One day a new Unclean Voice roared in his ear, “Remember the Law? You let him lie with you as a man lies with a woman. Shame!” A mirthless laugh from hundreds of the Unclean followed. “You are one damned soul.”
He was at the fireside of his mother. He started to tremble and smacked his head to silence them.
“What’s wrong with you?” His mother scowled. “Are you mad? You’re going to wind up a raving madman just like your father.”
He thought of how the heavy make up added to her ugliness. Later he realized that was the first time she mentioned his father.
Things grew worse. He had no way of furthering his education so he became an assistant to one of the swine herds.
He took to strong drink to quell the pain of his aching heart. But it made the Unclean worse than ever. Often it strengthened their voices.
One day he attacked his supervisor. He lost total control. Many were hurt. He was a Madman.
They dragged him out to the tombs. Thick chains bound him. But when the Unclean seized control he would shriek and rip the iron apart like strips of rotten cloth. He tore off any clothes too.
He maintained enough control to avoid the town. Fear of what they might make him do to the innocent made him stay alone.
Occasionally a pig would die nearby. He would eat its unclean flesh. Or he would chase away the mourners at the tomb of a loved one. Vile food for a vile man. Outcast from truth and love.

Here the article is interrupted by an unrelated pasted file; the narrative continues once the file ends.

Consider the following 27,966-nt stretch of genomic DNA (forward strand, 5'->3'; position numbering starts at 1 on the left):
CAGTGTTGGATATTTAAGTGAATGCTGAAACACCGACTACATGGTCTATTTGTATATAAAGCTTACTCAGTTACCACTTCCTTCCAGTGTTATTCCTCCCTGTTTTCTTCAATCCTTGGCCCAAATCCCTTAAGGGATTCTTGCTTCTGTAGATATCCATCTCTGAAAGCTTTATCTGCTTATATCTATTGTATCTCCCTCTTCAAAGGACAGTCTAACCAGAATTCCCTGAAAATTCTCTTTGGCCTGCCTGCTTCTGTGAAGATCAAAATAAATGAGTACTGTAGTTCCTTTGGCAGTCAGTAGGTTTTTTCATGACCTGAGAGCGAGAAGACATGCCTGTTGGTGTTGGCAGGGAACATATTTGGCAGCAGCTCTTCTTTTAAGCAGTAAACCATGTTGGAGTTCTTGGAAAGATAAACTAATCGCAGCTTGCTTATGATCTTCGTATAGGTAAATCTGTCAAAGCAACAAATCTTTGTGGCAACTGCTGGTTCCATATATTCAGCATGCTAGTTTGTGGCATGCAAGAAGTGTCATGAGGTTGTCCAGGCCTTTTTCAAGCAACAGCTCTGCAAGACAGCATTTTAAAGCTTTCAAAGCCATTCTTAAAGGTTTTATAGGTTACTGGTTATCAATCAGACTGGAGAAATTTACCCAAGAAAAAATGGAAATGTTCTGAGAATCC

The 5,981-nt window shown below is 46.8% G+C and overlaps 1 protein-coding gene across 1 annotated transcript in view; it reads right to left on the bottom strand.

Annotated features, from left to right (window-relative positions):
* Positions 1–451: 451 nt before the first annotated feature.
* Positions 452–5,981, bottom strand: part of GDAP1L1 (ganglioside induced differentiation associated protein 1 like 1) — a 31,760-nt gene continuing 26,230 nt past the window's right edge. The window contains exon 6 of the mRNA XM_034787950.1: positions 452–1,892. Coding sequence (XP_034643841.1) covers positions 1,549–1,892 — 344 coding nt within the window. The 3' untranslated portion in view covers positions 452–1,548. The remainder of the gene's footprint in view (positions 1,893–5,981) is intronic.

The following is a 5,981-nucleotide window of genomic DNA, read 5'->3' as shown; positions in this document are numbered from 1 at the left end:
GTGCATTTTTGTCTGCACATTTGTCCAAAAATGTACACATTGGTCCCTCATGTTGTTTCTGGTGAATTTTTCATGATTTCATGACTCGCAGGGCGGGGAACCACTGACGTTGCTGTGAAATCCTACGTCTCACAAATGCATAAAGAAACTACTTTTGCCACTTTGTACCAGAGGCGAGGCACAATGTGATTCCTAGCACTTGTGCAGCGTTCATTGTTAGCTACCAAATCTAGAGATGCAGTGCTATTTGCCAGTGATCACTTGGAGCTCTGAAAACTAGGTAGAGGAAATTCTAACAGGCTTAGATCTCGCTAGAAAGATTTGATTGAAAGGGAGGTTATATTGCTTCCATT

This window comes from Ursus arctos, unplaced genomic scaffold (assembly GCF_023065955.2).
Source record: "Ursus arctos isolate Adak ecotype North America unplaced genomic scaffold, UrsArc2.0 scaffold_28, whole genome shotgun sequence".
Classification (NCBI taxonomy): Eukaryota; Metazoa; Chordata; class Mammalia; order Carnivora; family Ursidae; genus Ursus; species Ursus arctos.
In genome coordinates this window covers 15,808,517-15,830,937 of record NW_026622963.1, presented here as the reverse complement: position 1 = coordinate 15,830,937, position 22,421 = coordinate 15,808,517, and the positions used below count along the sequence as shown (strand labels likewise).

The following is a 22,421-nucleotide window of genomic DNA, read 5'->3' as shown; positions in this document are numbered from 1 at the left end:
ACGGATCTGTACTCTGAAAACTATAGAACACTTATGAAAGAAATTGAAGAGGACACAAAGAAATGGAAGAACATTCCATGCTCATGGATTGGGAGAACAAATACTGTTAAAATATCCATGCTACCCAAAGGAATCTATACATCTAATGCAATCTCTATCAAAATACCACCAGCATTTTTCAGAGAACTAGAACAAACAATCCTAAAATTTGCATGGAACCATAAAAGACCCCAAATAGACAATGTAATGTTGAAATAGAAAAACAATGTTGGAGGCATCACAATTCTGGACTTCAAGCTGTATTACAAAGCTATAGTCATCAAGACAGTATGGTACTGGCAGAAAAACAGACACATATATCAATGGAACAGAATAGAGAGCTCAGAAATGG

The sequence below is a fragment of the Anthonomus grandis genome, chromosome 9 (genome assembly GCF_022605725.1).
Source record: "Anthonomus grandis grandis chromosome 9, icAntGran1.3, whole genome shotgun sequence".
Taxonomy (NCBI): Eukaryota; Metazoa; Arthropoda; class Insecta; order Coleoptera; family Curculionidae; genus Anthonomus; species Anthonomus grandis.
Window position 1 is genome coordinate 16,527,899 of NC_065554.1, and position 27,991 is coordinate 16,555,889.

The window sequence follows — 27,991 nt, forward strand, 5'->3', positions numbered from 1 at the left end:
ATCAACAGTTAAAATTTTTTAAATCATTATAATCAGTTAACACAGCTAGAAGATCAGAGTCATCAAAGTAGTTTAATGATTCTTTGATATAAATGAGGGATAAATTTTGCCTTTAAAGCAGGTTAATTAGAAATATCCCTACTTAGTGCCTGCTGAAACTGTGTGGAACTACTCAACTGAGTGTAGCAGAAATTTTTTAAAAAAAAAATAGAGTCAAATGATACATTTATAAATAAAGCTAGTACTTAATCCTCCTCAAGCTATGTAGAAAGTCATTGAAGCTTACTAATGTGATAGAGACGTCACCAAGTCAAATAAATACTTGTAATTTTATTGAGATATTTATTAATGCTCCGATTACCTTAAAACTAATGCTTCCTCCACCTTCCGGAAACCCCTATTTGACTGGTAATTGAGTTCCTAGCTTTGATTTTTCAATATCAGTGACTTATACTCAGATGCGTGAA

One night there was a storm. He hid in the shelter of a sepulcher, weeping and mutilating his flesh.
Head Voice–the worst bully–said, “Our Enemy is coming tomorrow. He will destroy you. Send you into the abyss where unclean wretches like you belong.”
“Please go away,” he whispered. That voice was sickening. He would have made himself deaf to silence it and the others. But they didn’t talk through his ears like physical creatures.
“You just stay away from Him. You hear? He will hurt you worse than you can imagine!”
They mocked him with tales of what the Enemy would love to do to him. Like them. Only stronger and therefore worse.
By the first light of morning the Madman saw the little boat arrive from across the lake. A dozen disheveled men got off.
It occurred to him that even if the Enemy killed him He could be no crueler than his tormenters.
Ordinary and unimpressive as He looked, the Madman knew him by the chorus of shrieks the Unclean sent up in his soul.
The Madman dashed toward the Holy One. They screamed through his mouth. But he was sick of life and determined to die at the hand of the Holy One.
The other men fled. But He remained. He looked at the Madman with compassion.
“Why have You come to send us away before our time? We know who you are! The Holy One sent by God!”
The Holy One grew angry, but not at the Madman. He forced all of them out, arguing and screaming.
The pigs ran away to drown themselves in the sea. The former Madman had always known they were intelligent.
He sat clothed and in his right mind for the first time in years at the feet of Jesus of Nazareth.